I smile because I am different

I smile because I am different

I got thinking about this post after reading something a fellow traveller had written on Facebook about being laughed at by locals. Although this is in no way taking away from her experience – which sounded horrible (but unfortunately some people, no matter where you are in the world, are just plain mean) – it got me thinking about those times when you become the centre of attention when you’re travelling.

Being English we’re not supposed to stare at people. Even if someone is making a big song and dance about something on the tube everyone politely looks the other way. However as a journalist I’m a naturally nosy person and I’ve often been told off by my friends for staring. But I’m obviously not intending to be rude. Usually it’s because I like what someone’s done with their hair or I’m wondering whether it would be weird to go and ask them where their handbag is from (in case you’re wondering, yes, I did ask and yes, she thought I was a weirdo. And, in case you’re still wondering, it was Ted Baker and yes, I did go and buy it).

And I think in other countries it’s often the same case. The locals are just interested in us. We’re flying half way around the world to see a different culture and learn about other customs, so why shouldn’t it work both ways?

I love looking at people’s faces and sometimes when I’m travelling I want to capture someone’s beauty in a photograph. So I didn’t mind when the little girl on a train next to me in Japan wanted to touch my blond hair or when the Chinese tour groups started papping me and my friends from behind a wall. We’re all different and, in the same way that I can’t stop looking at the Peruvian lady in her beautiful traditional clothing or the gorgeous little Chinese babies with their chubby cheeks, why shouldn’t they want to stare at me?

Who wouldn't want to give those cheeks a good squeeze?

Who wouldn’t want to give those cheeks a good squeeze?

That’s not to say that it’s always a comfortable experience. I’ve spent entire journeys in the back of a pick up truck in Laos with every single person in it staring at me and not one of them returning my smile; I’ve been followed up mountain paths in Burma by groups of small children laughing their heads off and I’ve had entire tour groups in China stop to take photos of me. When I’m travelling solo sometimes I feel awkward or self-conscious. But I get it. I’m a small white girl travelling alone in a foreign country. Often wearing a stupid outfit (I just can’t pull off the ‘traveller’ look) and usually accompanied by The Beast, a backpack almost as big as me. I stand out from the norm in their country.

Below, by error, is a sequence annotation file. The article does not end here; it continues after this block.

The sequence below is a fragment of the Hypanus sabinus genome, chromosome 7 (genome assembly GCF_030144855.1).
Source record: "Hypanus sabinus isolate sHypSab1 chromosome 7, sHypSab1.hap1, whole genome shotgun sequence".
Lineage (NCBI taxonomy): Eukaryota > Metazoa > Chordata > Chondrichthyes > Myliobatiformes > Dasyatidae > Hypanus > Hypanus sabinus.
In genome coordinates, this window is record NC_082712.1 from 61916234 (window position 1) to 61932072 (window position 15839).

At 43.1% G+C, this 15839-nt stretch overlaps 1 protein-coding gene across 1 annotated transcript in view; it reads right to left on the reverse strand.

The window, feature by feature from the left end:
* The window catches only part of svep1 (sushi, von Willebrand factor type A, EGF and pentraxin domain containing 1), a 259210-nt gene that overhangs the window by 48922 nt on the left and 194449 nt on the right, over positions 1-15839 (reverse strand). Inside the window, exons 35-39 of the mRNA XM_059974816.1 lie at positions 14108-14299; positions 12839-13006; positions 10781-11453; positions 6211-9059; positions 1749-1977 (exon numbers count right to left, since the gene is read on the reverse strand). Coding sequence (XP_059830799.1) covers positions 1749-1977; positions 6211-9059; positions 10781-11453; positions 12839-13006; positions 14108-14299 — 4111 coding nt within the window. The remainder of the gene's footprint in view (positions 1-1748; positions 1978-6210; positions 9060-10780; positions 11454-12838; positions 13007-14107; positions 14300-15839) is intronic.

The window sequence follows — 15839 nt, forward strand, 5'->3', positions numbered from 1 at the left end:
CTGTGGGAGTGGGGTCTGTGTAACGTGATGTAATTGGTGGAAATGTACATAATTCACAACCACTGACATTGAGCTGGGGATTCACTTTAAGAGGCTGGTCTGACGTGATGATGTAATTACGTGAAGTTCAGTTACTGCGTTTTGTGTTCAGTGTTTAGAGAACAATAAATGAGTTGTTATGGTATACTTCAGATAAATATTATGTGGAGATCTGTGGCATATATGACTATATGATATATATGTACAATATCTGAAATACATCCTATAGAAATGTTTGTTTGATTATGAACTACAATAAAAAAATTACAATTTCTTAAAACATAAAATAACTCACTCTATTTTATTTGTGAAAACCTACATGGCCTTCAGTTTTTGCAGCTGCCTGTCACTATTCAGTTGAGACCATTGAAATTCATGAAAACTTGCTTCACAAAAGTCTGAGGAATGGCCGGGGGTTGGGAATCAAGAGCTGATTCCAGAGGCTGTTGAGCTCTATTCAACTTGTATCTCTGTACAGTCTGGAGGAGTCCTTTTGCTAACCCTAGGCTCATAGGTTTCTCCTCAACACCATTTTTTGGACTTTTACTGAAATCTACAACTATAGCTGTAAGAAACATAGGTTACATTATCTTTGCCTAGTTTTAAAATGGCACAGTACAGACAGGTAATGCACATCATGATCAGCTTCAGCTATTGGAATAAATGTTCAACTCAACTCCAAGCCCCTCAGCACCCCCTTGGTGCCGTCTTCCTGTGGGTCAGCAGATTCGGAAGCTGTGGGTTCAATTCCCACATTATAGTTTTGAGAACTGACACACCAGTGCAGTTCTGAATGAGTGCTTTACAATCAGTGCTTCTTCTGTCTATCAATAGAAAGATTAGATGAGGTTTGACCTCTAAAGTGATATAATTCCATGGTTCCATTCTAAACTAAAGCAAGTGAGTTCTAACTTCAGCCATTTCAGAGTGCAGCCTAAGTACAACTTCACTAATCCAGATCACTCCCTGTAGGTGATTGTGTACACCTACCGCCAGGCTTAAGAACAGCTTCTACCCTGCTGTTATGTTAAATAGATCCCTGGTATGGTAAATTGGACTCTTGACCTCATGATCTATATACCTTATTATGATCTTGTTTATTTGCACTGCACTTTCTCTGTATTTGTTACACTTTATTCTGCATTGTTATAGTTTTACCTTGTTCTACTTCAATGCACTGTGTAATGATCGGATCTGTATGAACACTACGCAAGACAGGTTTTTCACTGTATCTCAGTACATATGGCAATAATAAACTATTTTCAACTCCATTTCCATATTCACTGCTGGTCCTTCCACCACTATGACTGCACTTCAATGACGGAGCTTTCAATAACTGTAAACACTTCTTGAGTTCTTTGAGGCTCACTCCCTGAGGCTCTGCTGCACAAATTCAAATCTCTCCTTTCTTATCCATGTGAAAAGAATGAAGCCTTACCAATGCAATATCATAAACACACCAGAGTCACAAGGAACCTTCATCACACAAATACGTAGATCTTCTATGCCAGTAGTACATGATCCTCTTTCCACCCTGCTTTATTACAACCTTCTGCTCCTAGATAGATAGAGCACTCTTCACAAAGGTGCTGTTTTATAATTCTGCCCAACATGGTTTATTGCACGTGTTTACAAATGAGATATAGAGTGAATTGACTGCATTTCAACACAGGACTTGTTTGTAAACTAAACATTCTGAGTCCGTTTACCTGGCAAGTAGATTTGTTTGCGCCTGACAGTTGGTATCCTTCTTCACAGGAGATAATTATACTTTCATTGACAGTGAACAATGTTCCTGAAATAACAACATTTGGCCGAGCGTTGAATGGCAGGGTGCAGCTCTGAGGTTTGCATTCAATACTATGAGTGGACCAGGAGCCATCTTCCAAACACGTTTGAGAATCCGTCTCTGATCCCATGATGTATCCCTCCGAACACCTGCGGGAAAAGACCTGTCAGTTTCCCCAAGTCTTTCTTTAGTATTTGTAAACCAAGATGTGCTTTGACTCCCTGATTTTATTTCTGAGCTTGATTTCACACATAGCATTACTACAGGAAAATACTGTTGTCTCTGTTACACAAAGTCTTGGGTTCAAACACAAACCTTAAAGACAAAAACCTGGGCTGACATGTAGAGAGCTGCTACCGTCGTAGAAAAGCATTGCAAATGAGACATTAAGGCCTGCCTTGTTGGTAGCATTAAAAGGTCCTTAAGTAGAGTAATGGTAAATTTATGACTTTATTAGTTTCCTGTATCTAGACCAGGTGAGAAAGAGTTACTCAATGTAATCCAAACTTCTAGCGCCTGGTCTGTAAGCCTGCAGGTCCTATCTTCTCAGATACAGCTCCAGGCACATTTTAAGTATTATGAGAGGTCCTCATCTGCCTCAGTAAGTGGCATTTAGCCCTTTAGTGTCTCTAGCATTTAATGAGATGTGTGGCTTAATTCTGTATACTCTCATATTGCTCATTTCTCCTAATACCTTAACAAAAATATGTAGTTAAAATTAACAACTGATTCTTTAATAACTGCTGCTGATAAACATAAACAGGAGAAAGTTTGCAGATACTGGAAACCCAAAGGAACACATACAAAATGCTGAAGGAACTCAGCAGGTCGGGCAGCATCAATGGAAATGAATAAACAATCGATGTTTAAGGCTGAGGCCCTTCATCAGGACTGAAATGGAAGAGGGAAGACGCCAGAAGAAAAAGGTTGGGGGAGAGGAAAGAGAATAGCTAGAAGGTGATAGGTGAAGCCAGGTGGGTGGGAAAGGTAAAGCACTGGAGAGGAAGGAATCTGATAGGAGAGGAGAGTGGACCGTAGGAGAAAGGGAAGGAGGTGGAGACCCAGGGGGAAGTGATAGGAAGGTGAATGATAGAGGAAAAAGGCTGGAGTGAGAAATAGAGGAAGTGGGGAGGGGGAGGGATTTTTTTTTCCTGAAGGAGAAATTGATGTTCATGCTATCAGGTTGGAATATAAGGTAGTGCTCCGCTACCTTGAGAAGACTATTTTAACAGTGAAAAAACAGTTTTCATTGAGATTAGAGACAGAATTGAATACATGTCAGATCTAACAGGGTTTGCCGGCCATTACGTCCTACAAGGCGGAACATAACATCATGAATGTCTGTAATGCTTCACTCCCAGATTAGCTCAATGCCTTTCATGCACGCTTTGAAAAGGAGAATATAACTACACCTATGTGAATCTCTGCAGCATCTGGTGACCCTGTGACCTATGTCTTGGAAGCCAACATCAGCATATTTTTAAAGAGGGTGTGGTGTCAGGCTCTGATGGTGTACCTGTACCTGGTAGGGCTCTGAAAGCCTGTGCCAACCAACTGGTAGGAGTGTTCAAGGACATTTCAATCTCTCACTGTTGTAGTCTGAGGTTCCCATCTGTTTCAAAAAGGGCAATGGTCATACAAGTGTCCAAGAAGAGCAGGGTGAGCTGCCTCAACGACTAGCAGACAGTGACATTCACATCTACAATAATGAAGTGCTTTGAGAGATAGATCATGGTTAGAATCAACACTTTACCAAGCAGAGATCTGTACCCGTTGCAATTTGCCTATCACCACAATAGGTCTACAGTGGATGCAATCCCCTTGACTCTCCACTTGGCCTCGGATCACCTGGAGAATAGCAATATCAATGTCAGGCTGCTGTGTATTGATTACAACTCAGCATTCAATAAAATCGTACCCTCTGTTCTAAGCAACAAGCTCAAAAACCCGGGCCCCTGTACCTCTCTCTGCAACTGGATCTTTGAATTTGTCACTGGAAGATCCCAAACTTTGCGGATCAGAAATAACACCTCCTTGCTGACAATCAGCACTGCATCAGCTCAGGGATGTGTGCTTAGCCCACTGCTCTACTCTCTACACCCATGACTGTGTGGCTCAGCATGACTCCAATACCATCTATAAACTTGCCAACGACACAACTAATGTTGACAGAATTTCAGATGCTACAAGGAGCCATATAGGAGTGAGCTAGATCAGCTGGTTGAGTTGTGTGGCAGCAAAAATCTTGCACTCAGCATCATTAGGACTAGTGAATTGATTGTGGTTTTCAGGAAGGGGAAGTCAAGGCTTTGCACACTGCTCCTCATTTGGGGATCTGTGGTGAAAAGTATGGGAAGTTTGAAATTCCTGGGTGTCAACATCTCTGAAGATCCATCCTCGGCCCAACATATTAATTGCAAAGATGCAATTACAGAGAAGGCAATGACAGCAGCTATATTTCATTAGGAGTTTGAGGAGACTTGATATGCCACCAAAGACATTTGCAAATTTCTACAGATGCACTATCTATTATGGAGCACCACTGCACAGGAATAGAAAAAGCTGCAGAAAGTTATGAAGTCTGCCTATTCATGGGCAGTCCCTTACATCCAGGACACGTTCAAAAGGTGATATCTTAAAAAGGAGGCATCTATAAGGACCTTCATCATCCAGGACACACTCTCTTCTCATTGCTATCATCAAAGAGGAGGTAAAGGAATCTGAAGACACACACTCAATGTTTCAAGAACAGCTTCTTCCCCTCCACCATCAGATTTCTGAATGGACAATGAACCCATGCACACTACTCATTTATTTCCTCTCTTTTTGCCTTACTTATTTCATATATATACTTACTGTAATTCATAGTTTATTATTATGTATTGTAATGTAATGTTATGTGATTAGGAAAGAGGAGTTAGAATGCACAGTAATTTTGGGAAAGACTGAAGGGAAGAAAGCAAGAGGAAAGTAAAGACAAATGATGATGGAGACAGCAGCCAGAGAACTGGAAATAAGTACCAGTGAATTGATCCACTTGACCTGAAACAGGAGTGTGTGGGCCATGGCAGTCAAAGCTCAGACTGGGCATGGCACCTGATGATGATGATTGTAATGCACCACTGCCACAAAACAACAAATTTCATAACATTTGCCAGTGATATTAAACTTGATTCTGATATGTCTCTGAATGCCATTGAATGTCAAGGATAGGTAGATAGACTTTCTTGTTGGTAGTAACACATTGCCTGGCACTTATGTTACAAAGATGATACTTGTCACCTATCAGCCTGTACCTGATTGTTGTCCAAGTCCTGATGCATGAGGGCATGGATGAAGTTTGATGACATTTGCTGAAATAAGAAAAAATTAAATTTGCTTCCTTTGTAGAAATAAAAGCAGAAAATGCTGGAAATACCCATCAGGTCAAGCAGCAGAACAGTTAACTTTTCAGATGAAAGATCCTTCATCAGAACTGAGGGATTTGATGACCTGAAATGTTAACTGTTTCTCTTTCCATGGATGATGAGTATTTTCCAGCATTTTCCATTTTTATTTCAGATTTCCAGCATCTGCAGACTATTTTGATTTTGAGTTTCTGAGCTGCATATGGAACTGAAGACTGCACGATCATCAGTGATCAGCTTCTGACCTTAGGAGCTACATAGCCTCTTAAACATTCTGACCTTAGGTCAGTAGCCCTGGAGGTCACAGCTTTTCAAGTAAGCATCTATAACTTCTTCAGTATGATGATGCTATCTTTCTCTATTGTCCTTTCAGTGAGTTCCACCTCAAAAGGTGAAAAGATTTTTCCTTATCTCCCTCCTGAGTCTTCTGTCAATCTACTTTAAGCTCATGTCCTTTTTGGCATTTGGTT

To be fair, wouldn't you laugh if you saw this?

To be fair, wouldn’t you laugh if you saw this?

Before I went to China I’d heard really negative things about it from other travellers. Among their many complaints about the dirtiness; spitting and children peeing in the street, was the rudeness. “Everyone laughs in your face” one girl said to me.

It was only after I arrived in the country myself that I found a lot of this is down to nerves. I absolutely loved China. I found the people kind, helpful and funny. But guess what, they laughed at me a lot. They giggled when I asked for directions on the bus; they sniggered when I tried to buy food at the market and they were in downright hysterics as my friends and I tried to figure out our beds on the overnight train. But I quickly discovered that so much of it was down to embarrassment at not understanding English (and why should I expect them to speak it? I don’t speak Mandarin.)Or nerves because they weren’t used to practising the language they had spent hours in the classroom trying to learn with native speakers and in some cases, with Chinese tourists visiting the big cities from the countryside, purely the fact that they just don’t see white people that often.

I felt like the Pied Piper with this lot following me.

I felt like the Pied Piper with this lot following me.

When I was volunteering at the deaf school I stayed for two weeks in a city called Kaifeng. It doesn’t see that many tourists and the ones who do pass through certainly don’t stay two weeks so the locals seemed quite bemused by me. Every day after school I went to the same coffee shop and every day the three teenagers behind the counter giggled as I tried to make them understand what I wanted (although the menu was in English, they didn’t understand any of the words so it was usually a good ten minute guessing game). But I didn’t take it to heart as I knew it was just a combination of their shyness and excitement. Some days they would try to say a couple of words of English to me and sometimes I saw them arguing about who would bring my coffee to me. I always smiled and laughed along with them and that’s generally my rule.

Because maybe if I smile and am nice, they will be less nervous when the next tourist comes along or less suspicious when they see another white person. If I think people are being genuinely rude I act in the same way I would back at home. By trying not to take it to heart, not frequenting their business again and focusing on the many positive interactions I do have. But I always try to remember that most people aren’t laughing to be mean, they laugh because I am different. And to me that is a wonderful thing, because wouldn’t the world be a boring place if we were all the same?

#2 30b430 - Teach some English


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